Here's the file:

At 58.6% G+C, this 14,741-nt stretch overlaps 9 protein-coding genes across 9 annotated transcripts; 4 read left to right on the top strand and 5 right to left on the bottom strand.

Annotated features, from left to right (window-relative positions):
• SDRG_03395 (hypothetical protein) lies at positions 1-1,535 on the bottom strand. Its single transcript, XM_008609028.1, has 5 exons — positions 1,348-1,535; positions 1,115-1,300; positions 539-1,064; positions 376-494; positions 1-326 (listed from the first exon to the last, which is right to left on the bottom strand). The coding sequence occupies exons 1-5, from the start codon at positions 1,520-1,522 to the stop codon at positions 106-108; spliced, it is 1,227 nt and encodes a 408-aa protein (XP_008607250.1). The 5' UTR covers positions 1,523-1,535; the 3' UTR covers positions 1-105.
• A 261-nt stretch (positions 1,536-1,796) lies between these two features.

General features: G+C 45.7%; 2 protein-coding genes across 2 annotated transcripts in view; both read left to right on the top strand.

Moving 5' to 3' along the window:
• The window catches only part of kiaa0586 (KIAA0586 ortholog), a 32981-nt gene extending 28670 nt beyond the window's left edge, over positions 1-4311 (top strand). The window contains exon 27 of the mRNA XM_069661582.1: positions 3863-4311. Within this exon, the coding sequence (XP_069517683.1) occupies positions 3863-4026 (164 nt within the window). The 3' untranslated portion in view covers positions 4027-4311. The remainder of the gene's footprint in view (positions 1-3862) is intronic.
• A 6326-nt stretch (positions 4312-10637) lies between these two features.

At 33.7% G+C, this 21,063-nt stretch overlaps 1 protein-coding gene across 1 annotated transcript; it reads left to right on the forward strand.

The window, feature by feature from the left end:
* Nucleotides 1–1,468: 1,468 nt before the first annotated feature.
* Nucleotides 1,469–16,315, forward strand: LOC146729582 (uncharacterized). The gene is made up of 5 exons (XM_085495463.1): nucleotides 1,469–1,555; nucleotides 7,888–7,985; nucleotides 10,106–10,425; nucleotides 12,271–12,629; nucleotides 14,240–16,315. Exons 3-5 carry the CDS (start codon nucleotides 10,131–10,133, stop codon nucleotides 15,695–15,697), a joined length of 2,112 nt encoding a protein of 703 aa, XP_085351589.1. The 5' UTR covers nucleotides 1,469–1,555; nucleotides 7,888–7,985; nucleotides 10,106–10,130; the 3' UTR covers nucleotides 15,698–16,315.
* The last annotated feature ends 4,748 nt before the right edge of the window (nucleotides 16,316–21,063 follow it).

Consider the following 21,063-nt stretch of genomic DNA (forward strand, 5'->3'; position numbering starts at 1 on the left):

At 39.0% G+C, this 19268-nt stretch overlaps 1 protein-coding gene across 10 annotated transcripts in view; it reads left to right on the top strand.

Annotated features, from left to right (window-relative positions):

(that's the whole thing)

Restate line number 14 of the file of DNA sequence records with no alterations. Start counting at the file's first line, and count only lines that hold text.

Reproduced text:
Consider the following 21,063-nt stretch of genomic DNA (forward strand, 5'->3'; position numbering starts at 1 on the left):